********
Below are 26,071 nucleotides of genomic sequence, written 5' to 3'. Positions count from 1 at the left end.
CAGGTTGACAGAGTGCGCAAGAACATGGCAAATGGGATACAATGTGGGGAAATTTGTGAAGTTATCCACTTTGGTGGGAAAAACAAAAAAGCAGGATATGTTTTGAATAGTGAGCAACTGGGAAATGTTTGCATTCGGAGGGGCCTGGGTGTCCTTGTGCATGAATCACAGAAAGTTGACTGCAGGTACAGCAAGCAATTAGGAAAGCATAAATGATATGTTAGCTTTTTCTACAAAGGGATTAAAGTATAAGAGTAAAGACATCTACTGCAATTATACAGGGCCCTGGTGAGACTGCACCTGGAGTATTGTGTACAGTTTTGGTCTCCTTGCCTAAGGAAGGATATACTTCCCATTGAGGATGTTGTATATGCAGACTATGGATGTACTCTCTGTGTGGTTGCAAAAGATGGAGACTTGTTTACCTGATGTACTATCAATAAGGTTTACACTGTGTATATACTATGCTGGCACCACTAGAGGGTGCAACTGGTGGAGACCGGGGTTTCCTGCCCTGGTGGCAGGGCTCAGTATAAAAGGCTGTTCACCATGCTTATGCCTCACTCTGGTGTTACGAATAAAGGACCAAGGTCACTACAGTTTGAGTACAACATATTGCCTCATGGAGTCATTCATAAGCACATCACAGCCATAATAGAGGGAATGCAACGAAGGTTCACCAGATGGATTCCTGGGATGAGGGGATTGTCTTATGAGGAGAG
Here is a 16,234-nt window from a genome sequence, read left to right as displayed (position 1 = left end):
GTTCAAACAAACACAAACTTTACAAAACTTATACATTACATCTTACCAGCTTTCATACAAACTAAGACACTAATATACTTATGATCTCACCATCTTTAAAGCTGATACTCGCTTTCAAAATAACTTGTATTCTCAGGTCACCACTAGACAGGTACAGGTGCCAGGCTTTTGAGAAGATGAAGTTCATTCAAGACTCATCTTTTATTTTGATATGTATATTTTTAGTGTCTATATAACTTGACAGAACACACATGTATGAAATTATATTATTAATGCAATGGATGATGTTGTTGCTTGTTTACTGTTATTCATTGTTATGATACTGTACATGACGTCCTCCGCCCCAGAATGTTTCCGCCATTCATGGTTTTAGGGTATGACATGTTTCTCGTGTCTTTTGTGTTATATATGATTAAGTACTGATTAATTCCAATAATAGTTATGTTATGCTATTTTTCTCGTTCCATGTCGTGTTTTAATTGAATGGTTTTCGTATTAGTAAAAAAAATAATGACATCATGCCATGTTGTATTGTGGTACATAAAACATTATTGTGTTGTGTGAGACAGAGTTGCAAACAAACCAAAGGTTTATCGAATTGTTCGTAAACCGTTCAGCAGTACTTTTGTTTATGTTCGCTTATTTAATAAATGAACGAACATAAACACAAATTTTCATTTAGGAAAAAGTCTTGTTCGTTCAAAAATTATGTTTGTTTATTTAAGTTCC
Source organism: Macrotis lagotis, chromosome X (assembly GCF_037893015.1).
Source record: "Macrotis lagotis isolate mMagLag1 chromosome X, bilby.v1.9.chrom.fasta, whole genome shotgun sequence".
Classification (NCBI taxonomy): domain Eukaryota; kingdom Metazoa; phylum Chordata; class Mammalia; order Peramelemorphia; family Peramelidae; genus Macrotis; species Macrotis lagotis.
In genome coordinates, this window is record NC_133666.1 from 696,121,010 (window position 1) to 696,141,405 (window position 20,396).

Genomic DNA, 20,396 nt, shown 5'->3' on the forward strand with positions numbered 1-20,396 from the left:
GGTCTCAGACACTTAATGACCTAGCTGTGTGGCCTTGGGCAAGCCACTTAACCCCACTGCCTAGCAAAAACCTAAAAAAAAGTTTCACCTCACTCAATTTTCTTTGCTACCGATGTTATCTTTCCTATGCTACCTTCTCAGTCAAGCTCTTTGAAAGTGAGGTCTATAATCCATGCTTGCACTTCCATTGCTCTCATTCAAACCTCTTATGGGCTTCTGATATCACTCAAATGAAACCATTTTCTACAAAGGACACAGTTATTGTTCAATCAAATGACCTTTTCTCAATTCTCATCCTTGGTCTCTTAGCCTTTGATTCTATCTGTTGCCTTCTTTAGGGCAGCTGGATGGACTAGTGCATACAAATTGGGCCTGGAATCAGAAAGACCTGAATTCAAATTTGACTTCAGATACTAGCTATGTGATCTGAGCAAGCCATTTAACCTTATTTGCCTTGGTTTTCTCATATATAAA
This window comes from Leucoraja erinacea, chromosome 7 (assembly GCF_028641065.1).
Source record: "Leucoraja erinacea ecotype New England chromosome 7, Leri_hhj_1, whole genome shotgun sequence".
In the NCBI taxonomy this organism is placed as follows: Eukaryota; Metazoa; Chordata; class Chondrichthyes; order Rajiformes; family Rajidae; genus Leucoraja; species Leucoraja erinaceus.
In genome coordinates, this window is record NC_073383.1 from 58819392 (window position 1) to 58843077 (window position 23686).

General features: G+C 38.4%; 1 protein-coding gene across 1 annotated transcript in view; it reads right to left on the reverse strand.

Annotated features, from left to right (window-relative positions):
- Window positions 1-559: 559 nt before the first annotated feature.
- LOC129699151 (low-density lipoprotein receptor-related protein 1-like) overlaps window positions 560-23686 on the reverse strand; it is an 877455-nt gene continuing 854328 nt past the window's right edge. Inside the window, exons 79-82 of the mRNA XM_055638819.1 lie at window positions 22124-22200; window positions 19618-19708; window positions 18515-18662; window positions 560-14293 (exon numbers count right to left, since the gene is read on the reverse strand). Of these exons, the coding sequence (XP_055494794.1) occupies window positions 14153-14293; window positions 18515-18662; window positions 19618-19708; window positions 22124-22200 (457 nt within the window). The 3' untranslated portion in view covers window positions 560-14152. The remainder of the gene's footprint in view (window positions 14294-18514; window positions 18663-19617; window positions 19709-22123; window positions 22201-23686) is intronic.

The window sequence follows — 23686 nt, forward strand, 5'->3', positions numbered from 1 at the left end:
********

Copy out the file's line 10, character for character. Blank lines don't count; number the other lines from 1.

GGTCTCAGACACTTAATGACCTAGCTGTGTGGCCTTGGGCAAGCCACTTAACCCCACTGCCTAGCAAAAACCTAAAAAAAAGTTTCACCTCACTCAATTTTCTTTGCTACCGATGTTATCTTTCCTATGCTACCTTCTCAGTCAAGCTCTTTGAAAGTGAGGTCTATAATCCATGCTTGCACTTCCATTGCTCTCATTCAAACCTCTTATGGGCTTCTGATATCACTCAAATGAAACCATTTTCTACAAAGGACACAGTTATTGTTCAATCAAATGACCTTTTCTCAATTCTCATCCTTGGTCTCTTAGCCTTTGATTCTATCTGTTGCCTTCTTTAGGGCAGCTGGATGGACTAGTGCATACAAATTGGGCCTGGAATCAGAAAGACCTGAATTCAAATTTGACTTCAGATACTAGCTATGTGATCTGAGCAAGCCATTTAACCTTATTTGCCTTGGTTTTCTCATATATAAA